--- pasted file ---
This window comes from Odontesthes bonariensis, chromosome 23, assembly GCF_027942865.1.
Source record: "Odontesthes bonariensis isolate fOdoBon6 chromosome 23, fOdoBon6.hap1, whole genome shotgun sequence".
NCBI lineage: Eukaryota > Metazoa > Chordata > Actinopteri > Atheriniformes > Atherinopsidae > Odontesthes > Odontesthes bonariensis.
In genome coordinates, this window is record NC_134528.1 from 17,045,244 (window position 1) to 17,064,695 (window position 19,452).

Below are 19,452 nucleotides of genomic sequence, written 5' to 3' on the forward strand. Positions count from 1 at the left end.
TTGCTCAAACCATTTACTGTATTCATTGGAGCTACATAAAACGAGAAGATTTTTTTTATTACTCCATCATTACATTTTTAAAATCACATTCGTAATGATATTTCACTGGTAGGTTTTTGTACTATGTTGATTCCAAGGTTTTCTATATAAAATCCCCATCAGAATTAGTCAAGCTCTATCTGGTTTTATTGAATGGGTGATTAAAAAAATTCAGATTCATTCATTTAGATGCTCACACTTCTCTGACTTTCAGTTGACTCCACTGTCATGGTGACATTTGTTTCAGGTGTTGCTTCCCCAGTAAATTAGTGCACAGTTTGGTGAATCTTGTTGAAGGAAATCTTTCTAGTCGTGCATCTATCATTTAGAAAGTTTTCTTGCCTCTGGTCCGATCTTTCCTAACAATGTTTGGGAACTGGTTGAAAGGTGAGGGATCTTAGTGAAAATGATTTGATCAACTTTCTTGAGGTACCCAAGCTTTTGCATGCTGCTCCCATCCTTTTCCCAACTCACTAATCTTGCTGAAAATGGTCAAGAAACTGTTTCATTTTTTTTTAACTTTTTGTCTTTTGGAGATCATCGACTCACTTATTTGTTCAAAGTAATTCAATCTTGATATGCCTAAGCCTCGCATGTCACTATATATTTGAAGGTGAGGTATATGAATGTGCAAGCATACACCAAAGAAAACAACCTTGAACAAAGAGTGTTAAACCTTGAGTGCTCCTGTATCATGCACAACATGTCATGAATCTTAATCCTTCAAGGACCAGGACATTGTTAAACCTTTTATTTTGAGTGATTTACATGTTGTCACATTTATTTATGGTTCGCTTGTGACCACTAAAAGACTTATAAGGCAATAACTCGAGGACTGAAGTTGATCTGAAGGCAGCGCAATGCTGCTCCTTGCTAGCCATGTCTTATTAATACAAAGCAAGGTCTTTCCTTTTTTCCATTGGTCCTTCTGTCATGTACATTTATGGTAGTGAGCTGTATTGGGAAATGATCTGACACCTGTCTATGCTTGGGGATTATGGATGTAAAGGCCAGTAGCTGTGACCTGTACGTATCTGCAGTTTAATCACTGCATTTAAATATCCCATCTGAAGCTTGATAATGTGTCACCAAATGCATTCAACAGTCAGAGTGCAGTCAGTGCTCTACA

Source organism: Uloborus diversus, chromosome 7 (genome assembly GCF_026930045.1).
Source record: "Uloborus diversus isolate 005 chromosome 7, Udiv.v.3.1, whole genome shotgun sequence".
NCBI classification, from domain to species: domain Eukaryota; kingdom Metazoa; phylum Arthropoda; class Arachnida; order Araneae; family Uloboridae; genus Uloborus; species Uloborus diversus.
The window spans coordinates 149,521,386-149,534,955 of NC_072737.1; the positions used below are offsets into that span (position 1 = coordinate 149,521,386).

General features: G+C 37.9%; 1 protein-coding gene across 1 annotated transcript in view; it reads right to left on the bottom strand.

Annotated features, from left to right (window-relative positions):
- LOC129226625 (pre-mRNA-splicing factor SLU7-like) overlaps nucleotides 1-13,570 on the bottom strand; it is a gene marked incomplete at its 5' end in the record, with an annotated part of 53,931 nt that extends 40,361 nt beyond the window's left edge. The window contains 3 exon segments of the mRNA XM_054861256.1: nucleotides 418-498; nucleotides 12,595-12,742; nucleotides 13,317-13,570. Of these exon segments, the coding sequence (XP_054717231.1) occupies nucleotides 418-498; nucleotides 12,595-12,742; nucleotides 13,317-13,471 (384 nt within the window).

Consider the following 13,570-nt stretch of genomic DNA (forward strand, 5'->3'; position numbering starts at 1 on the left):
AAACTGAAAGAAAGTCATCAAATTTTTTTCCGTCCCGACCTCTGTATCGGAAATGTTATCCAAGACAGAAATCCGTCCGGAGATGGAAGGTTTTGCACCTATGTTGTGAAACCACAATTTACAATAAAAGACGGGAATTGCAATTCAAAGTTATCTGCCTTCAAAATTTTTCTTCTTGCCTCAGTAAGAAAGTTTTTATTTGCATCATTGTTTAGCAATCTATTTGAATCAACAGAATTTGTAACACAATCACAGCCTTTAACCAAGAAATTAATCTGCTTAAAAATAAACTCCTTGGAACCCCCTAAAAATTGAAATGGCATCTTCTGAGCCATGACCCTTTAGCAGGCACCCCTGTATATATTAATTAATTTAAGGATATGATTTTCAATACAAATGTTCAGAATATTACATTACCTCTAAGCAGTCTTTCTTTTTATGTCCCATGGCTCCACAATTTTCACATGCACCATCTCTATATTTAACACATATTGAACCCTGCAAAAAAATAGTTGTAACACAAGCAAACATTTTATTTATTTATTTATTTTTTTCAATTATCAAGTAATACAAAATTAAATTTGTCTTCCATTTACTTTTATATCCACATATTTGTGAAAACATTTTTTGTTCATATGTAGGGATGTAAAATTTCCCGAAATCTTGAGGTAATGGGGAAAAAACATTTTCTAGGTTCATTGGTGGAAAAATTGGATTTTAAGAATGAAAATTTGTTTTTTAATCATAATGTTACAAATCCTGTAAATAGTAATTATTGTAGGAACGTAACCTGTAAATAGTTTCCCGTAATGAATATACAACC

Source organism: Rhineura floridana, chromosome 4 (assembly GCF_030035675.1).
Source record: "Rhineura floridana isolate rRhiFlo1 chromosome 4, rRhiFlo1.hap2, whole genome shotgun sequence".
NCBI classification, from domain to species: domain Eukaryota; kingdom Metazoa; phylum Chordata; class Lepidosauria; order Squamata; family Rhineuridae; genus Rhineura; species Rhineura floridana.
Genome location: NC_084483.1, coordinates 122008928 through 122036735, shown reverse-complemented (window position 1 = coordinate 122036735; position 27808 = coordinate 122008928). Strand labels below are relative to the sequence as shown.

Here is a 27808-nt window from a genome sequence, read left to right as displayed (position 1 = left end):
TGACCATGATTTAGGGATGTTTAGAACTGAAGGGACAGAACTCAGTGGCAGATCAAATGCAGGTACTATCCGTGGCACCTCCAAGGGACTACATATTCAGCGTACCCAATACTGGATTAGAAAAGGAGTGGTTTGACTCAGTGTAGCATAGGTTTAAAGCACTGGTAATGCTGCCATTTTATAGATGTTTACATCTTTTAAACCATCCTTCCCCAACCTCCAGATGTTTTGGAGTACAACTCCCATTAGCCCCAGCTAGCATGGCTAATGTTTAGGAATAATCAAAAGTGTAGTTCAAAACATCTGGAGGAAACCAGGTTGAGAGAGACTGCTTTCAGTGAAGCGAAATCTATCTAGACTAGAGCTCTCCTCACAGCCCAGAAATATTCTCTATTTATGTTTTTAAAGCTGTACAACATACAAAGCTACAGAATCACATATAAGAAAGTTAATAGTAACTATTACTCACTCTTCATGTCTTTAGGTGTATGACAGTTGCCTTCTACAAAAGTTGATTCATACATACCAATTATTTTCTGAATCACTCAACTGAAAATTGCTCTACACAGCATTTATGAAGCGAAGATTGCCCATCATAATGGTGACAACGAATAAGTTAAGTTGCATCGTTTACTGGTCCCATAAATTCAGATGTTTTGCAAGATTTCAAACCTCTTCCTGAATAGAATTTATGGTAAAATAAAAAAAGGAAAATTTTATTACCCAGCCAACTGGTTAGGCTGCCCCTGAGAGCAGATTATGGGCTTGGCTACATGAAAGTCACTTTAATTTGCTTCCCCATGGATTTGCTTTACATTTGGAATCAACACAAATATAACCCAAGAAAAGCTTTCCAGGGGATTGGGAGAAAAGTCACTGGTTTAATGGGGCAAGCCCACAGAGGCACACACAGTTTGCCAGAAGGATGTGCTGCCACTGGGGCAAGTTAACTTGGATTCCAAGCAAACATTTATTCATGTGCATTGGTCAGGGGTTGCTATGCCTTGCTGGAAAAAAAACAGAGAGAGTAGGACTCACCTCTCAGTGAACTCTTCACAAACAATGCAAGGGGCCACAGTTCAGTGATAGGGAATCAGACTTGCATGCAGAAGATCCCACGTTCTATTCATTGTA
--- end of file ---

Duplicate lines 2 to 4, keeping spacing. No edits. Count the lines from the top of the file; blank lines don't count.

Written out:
Source record: "Odontesthes bonariensis isolate fOdoBon6 chromosome 23, fOdoBon6.hap1, whole genome shotgun sequence".
NCBI lineage: Eukaryota > Metazoa > Chordata > Actinopteri > Atheriniformes > Atherinopsidae > Odontesthes > Odontesthes bonariensis.
In genome coordinates, this window is record NC_134528.1 from 17,045,244 (window position 1) to 17,064,695 (window position 19,452).